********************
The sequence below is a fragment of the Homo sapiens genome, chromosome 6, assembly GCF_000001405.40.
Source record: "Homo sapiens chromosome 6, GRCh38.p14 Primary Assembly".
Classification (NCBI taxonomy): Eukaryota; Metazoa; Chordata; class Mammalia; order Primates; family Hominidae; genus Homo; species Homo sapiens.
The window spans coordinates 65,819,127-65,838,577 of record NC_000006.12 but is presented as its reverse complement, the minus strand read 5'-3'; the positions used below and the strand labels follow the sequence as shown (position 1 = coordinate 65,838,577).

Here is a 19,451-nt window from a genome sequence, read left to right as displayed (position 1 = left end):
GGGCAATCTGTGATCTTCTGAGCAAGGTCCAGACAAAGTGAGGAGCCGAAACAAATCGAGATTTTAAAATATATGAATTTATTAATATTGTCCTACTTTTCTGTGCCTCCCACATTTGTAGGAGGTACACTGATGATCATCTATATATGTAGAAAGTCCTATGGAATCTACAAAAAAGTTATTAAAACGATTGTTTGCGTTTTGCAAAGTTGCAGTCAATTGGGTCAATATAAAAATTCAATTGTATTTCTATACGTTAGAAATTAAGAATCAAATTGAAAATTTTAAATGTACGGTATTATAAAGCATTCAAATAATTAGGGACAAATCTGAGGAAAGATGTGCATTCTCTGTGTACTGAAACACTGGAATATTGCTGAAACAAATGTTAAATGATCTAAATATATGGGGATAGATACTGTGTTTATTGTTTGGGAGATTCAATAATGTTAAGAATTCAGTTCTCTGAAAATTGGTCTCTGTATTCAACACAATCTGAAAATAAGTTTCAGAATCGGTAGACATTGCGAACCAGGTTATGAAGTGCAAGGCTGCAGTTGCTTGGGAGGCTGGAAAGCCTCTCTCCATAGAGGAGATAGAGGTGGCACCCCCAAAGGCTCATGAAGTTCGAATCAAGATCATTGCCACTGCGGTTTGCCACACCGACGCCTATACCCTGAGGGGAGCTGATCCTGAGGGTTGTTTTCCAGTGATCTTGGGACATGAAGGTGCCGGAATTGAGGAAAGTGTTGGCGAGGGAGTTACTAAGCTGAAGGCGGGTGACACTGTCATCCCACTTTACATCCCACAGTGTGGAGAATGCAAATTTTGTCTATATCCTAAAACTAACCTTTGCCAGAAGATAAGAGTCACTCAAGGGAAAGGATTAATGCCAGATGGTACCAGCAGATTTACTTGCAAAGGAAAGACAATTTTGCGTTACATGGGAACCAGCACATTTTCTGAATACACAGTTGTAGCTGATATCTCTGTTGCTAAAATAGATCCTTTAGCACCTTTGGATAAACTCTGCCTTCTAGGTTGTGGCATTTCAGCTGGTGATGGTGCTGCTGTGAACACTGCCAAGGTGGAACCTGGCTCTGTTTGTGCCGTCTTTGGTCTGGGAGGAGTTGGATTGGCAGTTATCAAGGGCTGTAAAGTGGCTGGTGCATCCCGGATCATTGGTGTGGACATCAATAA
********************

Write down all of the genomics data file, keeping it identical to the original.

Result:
The sequence below is a fragment of the Homo sapiens genome, chromosome 6, assembly GCF_000001405.40.
Source record: "Homo sapiens chromosome 6, GRCh38.p14 Primary Assembly".
Classification (NCBI taxonomy): Eukaryota; Metazoa; Chordata; class Mammalia; order Primates; family Hominidae; genus Homo; species Homo sapiens.
The window spans coordinates 65,819,127-65,838,577 of record NC_000006.12 but is presented as its reverse complement, the minus strand read 5'-3'; the positions used below and the strand labels follow the sequence as shown (position 1 = coordinate 65,838,577).

Here is a 19,451-nt window from a genome sequence, read left to right as displayed (position 1 = left end):
GGGCAATCTGTGATCTTCTGAGCAAGGTCCAGACAAAGTGAGGAGCCGAAACAAATCGAGATTTTAAAATATATGAATTTATTAATATTGTCCTACTTTTCTGTGCCTCCCACATTTGTAGGAGGTACACTGATGATCATCTATATATGTAGAAAGTCCTATGGAATCTACAAAAAAGTTATTAAAACGATTGTTTGCGTTTTGCAAAGTTGCAGTCAATTGGGTCAATATAAAAATTCAATTGTATTTCTATACGTTAGAAATTAAGAATCAAATTGAAAATTTTAAATGTACGGTATTATAAAGCATTCAAATAATTAGGGACAAATCTGAGGAAAGATGTGCATTCTCTGTGTACTGAAACACTGGAATATTGCTGAAACAAATGTTAAATGATCTAAATATATGGGGATAGATACTGTGTTTATTGTTTGGGAGATTCAATAATGTTAAGAATTCAGTTCTCTGAAAATTGGTCTCTGTATTCAACACAATCTGAAAATAAGTTTCAGAATCGGTAGACATTGCGAACCAGGTTATGAAGTGCAAGGCTGCAGTTGCTTGGGAGGCTGGAAAGCCTCTCTCCATAGAGGAGATAGAGGTGGCACCCCCAAAGGCTCATGAAGTTCGAATCAAGATCATTGCCACTGCGGTTTGCCACACCGACGCCTATACCCTGAGGGGAGCTGATCCTGAGGGTTGTTTTCCAGTGATCTTGGGACATGAAGGTGCCGGAATTGAGGAAAGTGTTGGCGAGGGAGTTACTAAGCTGAAGGCGGGTGACACTGTCATCCCACTTTACATCCCACAGTGTGGAGAATGCAAATTTTGTCTATATCCTAAAACTAACCTTTGCCAGAAGATAAGAGTCACTCAAGGGAAAGGATTAATGCCAGATGGTACCAGCAGATTTACTTGCAAAGGAAAGACAATTTTGCGTTACATGGGAACCAGCACATTTTCTGAATACACAGTTGTAGCTGATATCTCTGTTGCTAAAATAGATCCTTTAGCACCTTTGGATAAACTCTGCCTTCTAGGTTGTGGCATTTCAGCTGGTGATGGTGCTGCTGTGAACACTGCCAAGGTGGAACCTGGCTCTGTTTGTGCCGTCTTTGGTCTGGGAGGAGTTGGATTGGCAGTTATCAAGGGCTGTAAAGTGGCTGGTGCATCCCGGATCATTGGTGTGGACATCAATAA